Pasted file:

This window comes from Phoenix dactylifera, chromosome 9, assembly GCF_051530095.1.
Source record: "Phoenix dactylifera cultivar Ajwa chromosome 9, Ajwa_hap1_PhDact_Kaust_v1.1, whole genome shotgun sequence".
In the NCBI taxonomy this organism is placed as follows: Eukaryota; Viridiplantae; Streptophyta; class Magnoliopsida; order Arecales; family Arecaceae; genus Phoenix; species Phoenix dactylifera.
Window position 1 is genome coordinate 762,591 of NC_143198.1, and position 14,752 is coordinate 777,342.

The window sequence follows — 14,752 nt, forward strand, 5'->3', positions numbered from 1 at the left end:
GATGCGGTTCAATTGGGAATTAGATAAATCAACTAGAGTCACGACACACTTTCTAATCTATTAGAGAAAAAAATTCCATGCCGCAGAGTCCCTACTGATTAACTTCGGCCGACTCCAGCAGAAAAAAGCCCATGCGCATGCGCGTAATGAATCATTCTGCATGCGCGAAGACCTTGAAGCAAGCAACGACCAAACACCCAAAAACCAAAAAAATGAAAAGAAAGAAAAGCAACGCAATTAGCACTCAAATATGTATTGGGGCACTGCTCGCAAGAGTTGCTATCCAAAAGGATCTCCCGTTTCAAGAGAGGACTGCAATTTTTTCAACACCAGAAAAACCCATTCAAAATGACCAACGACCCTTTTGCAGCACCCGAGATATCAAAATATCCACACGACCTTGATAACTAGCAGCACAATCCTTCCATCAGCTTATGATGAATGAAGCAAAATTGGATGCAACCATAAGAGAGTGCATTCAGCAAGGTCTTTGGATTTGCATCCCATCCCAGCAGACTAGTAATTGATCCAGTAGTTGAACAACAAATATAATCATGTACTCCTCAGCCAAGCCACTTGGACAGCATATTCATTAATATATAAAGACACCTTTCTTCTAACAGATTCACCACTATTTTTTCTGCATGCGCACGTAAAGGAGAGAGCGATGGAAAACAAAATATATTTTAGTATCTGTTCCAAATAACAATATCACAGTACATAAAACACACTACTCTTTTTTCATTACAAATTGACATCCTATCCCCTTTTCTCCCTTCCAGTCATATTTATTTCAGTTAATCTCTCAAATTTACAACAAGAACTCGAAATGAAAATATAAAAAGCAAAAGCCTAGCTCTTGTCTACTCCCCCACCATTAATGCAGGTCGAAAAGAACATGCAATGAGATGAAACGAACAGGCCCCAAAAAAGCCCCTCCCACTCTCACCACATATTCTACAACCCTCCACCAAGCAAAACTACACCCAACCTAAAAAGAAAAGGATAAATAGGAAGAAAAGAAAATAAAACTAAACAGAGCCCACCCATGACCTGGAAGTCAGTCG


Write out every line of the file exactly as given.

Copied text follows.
This window comes from Phoenix dactylifera, chromosome 9, assembly GCF_051530095.1.
Source record: "Phoenix dactylifera cultivar Ajwa chromosome 9, Ajwa_hap1_PhDact_Kaust_v1.1, whole genome shotgun sequence".
In the NCBI taxonomy this organism is placed as follows: Eukaryota; Viridiplantae; Streptophyta; class Magnoliopsida; order Arecales; family Arecaceae; genus Phoenix; species Phoenix dactylifera.
Window position 1 is genome coordinate 762,591 of NC_143198.1, and position 14,752 is coordinate 777,342.

The window sequence follows — 14,752 nt, forward strand, 5'->3', positions numbered from 1 at the left end:
GATGCGGTTCAATTGGGAATTAGATAAATCAACTAGAGTCACGACACACTTTCTAATCTATTAGAGAAAAAAATTCCATGCCGCAGAGTCCCTACTGATTAACTTCGGCCGACTCCAGCAGAAAAAAGCCCATGCGCATGCGCGTAATGAATCATTCTGCATGCGCGAAGACCTTGAAGCAAGCAACGACCAAACACCCAAAAACCAAAAAAATGAAAAGAAAGAAAAGCAACGCAATTAGCACTCAAATATGTATTGGGGCACTGCTCGCAAGAGTTGCTATCCAAAAGGATCTCCCGTTTCAAGAGAGGACTGCAATTTTTTCAACACCAGAAAAACCCATTCAAAATGACCAACGACCCTTTTGCAGCACCCGAGATATCAAAATATCCACACGACCTTGATAACTAGCAGCACAATCCTTCCATCAGCTTATGATGAATGAAGCAAAATTGGATGCAACCATAAGAGAGTGCATTCAGCAAGGTCTTTGGATTTGCATCCCATCCCAGCAGACTAGTAATTGATCCAGTAGTTGAACAACAAATATAATCATGTACTCCTCAGCCAAGCCACTTGGACAGCATATTCATTAATATATAAAGACACCTTTCTTCTAACAGATTCACCACTATTTTTTCTGCATGCGCACGTAAAGGAGAGAGCGATGGAAAACAAAATATATTTTAGTATCTGTTCCAAATAACAATATCACAGTACATAAAACACACTACTCTTTTTTCATTACAAATTGACATCCTATCCCCTTTTCTCCCTTCCAGTCATATTTATTTCAGTTAATCTCTCAAATTTACAACAAGAACTCGAAATGAAAATATAAAAAGCAAAAGCCTAGCTCTTGTCTACTCCCCCACCATTAATGCAGGTCGAAAAGAACATGCAATGAGATGAAACGAACAGGCCCCAAAAAAGCCCCTCCCACTCTCACCACATATTCTACAACCCTCCACCAAGCAAAACTACACCCAACCTAAAAAGAAAAGGATAAATAGGAAGAAAAGAAAATAAAACTAAACAGAGCCCACCCATGACCTGGAAGTCAGTCG